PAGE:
El Salvador released its plans for Bitcoin City, which looks an awful lot like the Golden City once rumored to stand in the very same spot half a millennium ago. So I’m starting to suspect I might be experiencing time like the Arrival aliens tried to teach Amy Adams to. However, if time is, indeed, real, and not a constant cycle of unfathomable forces occurring simultaneously for all eternity, strap in. It’s been a hell of a day on the Internet.
Chad & El Prof
(Price changes reflect past 7 days as of 5.10.22 @ 4:20 PM EST.)
'This is not a meme chart'
If Logan Paul’s recent venture into the metaverse isn’t explanation enough for you, there may be another malignant influence on the current bear market. (If it gets El Prof to say the words, ‘Elizabeth Warren was right‘, I assume it must be major.)
Terra, the 3rd most popular stablecoin and 10th most popular crypto token by trading volume, got depegged from the fiat dollar yesterday for the second time in 48 hours. For a highly technical and detailed explanation of what that pile of word vomit means, read this. For our legally-not-financial-advice and probably totally inaccurate hot take, read on.
Terra is an algorithmic stablecoin, which basically means an automated system is constantly buying and selling from a money market account to keep the value of one Terra coin ‘pegged’ — or equivalent — to one U.S. dollar. For the length of the project up until now, said account amounted to little more than a large cash reserve, buoyed by a sister token, LUNA, the price of which crashed by 44% in the wake of the depeg. But, as of yesterday, the Luna Foundation Guard, the organization behind the coin, is loaning out $1.5B of its Bitcoin reserves to support the peg.
If you want the specifics of how and/or why, I’ll refer you again to the afore-linked guy who actually knows what he’s talking about. But the gist is, Bitcoin has a value related to the dollar, so if you’re pegging the value of your coin on a set amount of BTC and the dollar value changes, you have to buy or sell to match. Unfortunately, this delicate balancing act is being handled by an algorithm that already buckled under the weight of the USD’s volatility. BTC is, in the understatement of the century, a little more volatile.
We have three takeaways.
First, with such a massive market force going all in on Bitcoin over Ethereum, we expect the price of the former to rise and the latter to fall long term, in the wake of this market signal that, of the two, Ethereum is the less reliable.
Second, we expect the so-called stablecoin to only exhibit more depegging from here on out. Pegging a coin’s value to your own reserve is all well and good, but, at the end of the day, you only have as much money as you have. When your reserve’s value is above the coin’s, you have a cushion, sure. But when it’s below, you will always need a cash infusion to go buy more. Call it a business, a bank, or a DAO, it doesn’t matter. I know an unsustainable model when I see one.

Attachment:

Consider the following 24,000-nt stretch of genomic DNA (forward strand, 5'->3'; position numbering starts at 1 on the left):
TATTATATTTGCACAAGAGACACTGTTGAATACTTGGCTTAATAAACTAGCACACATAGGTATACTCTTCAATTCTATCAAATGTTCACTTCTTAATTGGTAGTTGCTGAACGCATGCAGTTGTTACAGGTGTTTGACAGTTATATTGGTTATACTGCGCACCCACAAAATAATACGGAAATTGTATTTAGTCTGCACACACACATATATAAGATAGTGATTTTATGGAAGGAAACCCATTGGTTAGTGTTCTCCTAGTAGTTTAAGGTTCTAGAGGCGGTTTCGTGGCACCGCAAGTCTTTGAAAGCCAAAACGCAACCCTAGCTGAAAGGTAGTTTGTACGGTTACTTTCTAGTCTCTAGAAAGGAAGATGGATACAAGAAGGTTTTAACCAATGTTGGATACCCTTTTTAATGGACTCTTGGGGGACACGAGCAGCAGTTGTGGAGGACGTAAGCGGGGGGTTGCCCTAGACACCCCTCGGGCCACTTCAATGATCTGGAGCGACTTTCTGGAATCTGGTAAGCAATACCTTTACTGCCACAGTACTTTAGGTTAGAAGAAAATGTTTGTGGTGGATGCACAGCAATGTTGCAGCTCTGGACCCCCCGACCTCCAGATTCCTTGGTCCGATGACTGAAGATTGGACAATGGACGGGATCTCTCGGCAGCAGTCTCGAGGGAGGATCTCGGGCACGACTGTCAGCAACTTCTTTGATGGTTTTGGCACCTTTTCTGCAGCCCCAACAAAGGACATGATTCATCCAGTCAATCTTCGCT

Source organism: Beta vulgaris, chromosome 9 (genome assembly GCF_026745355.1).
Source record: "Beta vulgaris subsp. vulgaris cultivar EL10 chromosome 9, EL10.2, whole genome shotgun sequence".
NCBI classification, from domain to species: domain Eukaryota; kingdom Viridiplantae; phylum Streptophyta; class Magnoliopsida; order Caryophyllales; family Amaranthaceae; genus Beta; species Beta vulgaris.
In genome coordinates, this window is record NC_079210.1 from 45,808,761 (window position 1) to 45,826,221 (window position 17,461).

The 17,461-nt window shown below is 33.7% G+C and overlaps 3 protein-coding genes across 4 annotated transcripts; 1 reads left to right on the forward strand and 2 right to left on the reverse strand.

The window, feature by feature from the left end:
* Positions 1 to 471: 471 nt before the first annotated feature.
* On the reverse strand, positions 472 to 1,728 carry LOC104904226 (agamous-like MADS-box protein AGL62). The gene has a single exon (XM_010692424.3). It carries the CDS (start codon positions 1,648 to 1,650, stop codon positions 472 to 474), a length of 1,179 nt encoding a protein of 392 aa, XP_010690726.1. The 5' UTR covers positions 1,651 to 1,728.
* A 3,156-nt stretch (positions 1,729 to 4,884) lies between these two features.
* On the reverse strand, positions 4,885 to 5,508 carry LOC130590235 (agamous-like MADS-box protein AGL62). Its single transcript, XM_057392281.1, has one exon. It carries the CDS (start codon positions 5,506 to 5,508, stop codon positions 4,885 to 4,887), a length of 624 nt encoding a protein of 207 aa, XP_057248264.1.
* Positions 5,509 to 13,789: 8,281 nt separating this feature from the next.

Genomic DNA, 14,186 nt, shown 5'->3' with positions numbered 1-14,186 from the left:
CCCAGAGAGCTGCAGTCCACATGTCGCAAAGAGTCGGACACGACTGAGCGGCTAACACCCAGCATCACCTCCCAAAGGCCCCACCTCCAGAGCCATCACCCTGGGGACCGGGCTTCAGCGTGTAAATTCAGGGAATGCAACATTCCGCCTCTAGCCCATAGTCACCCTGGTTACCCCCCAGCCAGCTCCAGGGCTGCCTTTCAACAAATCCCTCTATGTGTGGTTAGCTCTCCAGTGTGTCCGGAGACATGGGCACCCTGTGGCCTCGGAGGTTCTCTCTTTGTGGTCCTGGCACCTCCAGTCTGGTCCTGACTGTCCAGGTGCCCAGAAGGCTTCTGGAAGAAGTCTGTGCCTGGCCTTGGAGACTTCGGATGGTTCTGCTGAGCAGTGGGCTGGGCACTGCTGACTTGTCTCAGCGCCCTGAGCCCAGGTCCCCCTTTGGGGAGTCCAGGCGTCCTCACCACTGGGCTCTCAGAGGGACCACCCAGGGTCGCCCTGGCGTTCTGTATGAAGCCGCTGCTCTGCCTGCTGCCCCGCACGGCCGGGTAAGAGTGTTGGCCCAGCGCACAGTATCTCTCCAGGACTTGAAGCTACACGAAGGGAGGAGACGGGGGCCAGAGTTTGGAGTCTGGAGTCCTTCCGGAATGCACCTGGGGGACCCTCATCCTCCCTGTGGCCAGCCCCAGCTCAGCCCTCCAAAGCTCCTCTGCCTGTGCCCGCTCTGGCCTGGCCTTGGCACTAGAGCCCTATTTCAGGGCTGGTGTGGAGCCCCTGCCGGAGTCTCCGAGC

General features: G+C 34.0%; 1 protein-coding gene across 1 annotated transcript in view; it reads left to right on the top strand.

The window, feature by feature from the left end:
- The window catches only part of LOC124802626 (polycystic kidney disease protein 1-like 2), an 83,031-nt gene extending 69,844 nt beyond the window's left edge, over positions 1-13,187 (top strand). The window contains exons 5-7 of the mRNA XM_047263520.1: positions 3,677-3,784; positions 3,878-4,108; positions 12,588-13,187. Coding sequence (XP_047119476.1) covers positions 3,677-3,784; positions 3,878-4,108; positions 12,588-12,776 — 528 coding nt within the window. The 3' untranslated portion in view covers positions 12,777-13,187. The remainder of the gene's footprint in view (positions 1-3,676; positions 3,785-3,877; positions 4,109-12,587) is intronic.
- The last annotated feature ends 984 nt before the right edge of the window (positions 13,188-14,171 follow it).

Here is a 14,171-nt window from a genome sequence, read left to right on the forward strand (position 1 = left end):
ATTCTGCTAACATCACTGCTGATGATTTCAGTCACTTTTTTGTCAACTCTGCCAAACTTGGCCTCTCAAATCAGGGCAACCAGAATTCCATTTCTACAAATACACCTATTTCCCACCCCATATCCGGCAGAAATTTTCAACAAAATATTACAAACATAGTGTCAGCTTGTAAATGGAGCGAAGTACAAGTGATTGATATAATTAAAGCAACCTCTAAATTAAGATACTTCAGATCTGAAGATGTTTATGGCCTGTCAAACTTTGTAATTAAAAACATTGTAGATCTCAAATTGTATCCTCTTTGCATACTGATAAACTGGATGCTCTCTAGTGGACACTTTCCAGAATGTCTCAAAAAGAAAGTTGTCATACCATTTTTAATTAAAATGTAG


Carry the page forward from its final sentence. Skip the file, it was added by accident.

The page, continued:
And third, we’re fortunate to have such a precognizant CEO in our own Kevaughn, who was looking into ways to short the Terra market two weeks ago. Unfortunately, DeFi is still a casino economy (remember, they’re literally called tokens) and so most of the actually actionable parts of the real economy haven’t yet made it to crypto. But, stick with us and rest assured, even if we only impart wisdom with no tangible value, at least you can look smugly upon the masses and say, I told you so.
NFTs are HAVING A FIRE! ...sale
Unless you are a full-blown degen like our newest team member, @NFT_Nom, I’d reckon you’ve tuned out of the blistering shitstorm of an NFT nor’easter hitting the markets and culture today. Luckily, our eyes and ears from the field came through yet again with another inside scoop. So, if we are indeed your sole channel into web3, bear with us (pun intended) for a brief weather report. And/or commercial. Still not sure if we read the script correctly.
The team behind Azuki, the 2nd highest NFT collection by volume on OpenSea today and 6th highest of all time, made headlines, in typical metaverse fashion, for being doxxed. It carried marginally more impact than normal, though, as it revealed one of the founders to be none other than a user known as @ZAGABOND — the mind behind at least three rugpulls in the past year.
This sparked rumors that the project will be sold out to the Venture Vultures circling around every rotting PFP community. INB4 Yuga Labs snatches Azuki up and pretends like they invented anime.
(Bro. Like. What if… a bunch of action hero characters drawn in the manga style… had their own TV series???)
What was once a question of if, not when, Azuki joins the ranks of the Doodles or Crypto Punks is now settled as the dust reveals the ugly truth at the core of the largest NFT projects. Even the scammiest among them will have a long second life being drained to empty shells of IPs by profiteering VCs, so long as they meet a certain threshold of initial adoption. But what gives with the rest of the NFTs?
While Ethereum and the crypto market at large are plunging towards losses unimaginable to first-timers, the crypto whales are diamond handing the blue chip projects at their current ETH floors, while other projects with hodlers of less conviction are having a fire sale. In their attempts to achieve liquidity and convert gains to fiat faster than the tokens can bottom out, floors on lower profile projects are dropping more than 50%. Essentially, NFTs — being a derivative dependent upon the token value in which it was recorded — are losing value at twice the rate of coins, because of these mechanics.